I don't get it. This is a very interesting trade, and one that will generate all sorts of different opinions, but a veto seems ridiculous. It may well be a deal that turns out to be one-sided, but at this point, there is no way of telling which side will win. (By the way, if all three players live up to their potential, which of course is unlikely, I think you lose - El Duque's potential is huge).
At any rate, the point is that there can be lots of takes on this deal. You and the person you're trading with obviously have divergent opinions on how these players will perform over the rest of the season. As another owner, I'm certainly entitled to my opinion, but I don't have the right to claim that my subjective view is worth more than that of another.
More on this a bit later, but I strongly feel that this trade should be allowed to go through, in the interest of the entire league.
This scoring is crazy. Load your team with Big bats and closer and stay way away from average to low end starters they will kill ya.
Look a HR is worth 6 points with zero minus
If a pitcher pitcher 6 innings and walks or gives up 6 hits (that is a nice WHIP 1.0) they don't get the win and give up only 2 earned runs in 6 innings (that would be a 3.0 ERA...very respectable). Most would consider this a nice outing.
Points 6*2 (innings) -.5 (6 hits/bb against)-2 ER =7 points
For a batter to get 7 points all the would need to do is go 1-4 with a HR (4), RBI (1), Run (1) & a walk.
The moral of the story is Trade for big bats and closers and lay off the Starting pitching.
Love zpalm's post! This is just the way to go about analyzing (and being succesful) in h2h leagues. I'm drawing different conclusions from the data at the moment, but I admit I haven't thought this through all the way. Any further input would be appreciated.
First of all, looking at last year's stats, Mariano Rivera posted such dominant numbers that he would have earned 726 points (mainly by racking up 50 saves). However, a starter like Schilling would have beaten him by more than 100, with 841 points. Two points for an inning pitched is pretty big. If 566 is the reference point for this year, a starter would only need to post numbers similar to what Vazquez put up last year to surpass that mark (and his era and whip were both higher than the pitcher in the 7 points example). I think there will certainly be some starters this year who equal the points total of the top closers.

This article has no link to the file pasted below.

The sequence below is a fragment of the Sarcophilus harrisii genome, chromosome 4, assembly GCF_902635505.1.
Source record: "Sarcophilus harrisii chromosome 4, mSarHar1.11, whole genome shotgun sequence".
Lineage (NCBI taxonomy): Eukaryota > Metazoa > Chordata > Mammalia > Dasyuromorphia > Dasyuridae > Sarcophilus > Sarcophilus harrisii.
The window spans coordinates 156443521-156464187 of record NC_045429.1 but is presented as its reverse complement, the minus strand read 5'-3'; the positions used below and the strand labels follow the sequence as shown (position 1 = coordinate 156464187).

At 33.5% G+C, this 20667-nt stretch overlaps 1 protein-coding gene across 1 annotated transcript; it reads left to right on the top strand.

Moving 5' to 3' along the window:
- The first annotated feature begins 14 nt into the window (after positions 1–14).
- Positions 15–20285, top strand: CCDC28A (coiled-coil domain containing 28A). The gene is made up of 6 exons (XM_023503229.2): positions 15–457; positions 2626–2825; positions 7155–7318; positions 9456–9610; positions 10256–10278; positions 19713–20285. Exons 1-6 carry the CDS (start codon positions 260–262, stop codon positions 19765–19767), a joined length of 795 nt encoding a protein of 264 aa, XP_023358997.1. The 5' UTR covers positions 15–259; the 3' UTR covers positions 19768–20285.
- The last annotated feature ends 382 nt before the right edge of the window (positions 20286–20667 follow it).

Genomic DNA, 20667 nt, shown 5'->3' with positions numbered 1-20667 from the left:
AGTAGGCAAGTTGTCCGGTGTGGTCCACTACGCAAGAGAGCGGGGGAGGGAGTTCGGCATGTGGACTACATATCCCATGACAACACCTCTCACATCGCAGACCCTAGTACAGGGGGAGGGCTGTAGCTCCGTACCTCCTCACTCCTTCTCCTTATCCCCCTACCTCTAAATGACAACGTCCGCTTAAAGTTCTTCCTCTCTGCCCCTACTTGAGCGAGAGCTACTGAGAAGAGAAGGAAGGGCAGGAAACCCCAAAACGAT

There is another point that gives starters an edge over relievers. Let's say team A has nine closers, each of whom put up 500 points in a season, while team B has nine starters who also each earn 500 points. Team A can maximize its points by activating closers whose teams have the most games in a given week, but the benefit of this will be rather small. Team B, however, will have numerous opportunities (about every third week for every pitcher, assuming 35 starts per sp) to insert pitchers with two starts in a week, giving this team not 3500 points as could be expected from 7 active starters, but over 4000 points. That's like having an extra active slot, which makes starters a much better value than closers. The more starters you have on your bench, the greater this effect becomes.
I'd also be interested in looking at how the top hitters at the other positions stack up. With a player such as Beltran this close to Sosa, it might be worth going after power hitters in the middle infield and at catcher before of's and 1b's.
I might be missing or misinterpreting some factors in this scoring system, however. Any other thoughts?
At any rate, none of this changes the fact that this veto doesn't make sense. Hopefully, the commish will overturn it.
Closers don't get nearly as many IP's as starting pitchers, and usually don't get as many K's either. I think we're talking about Sportsline here... although this thread is starting to confuse me a little...
Here's the top 10 NL-pitchers, projections (from pre-season):
1) Randy Johnson - 878
2) Curt Shilling - 717
3) Greg Maddux - 644
4) Trevor Hoffman - 634
5) Armando Benitez - 629
6) Kevin Brown - 627
7) Rob Nen - 612
8) Jon Lieber - 612 (bad projection here, IMHO)
9) Roy Oswalt - 580
10) Javier Vazquez - 572
Note that only one hitter was projected above 800, and that's Helton at 802. Bagwell, Bonds, Sosa, come in at 753, 742, 735, respectively. True, these are preseason projections, but they were based on previous stats, and I didn't find many of the projections to be particularly unreasonable. Seems that it's not as unbalanced as you say it is.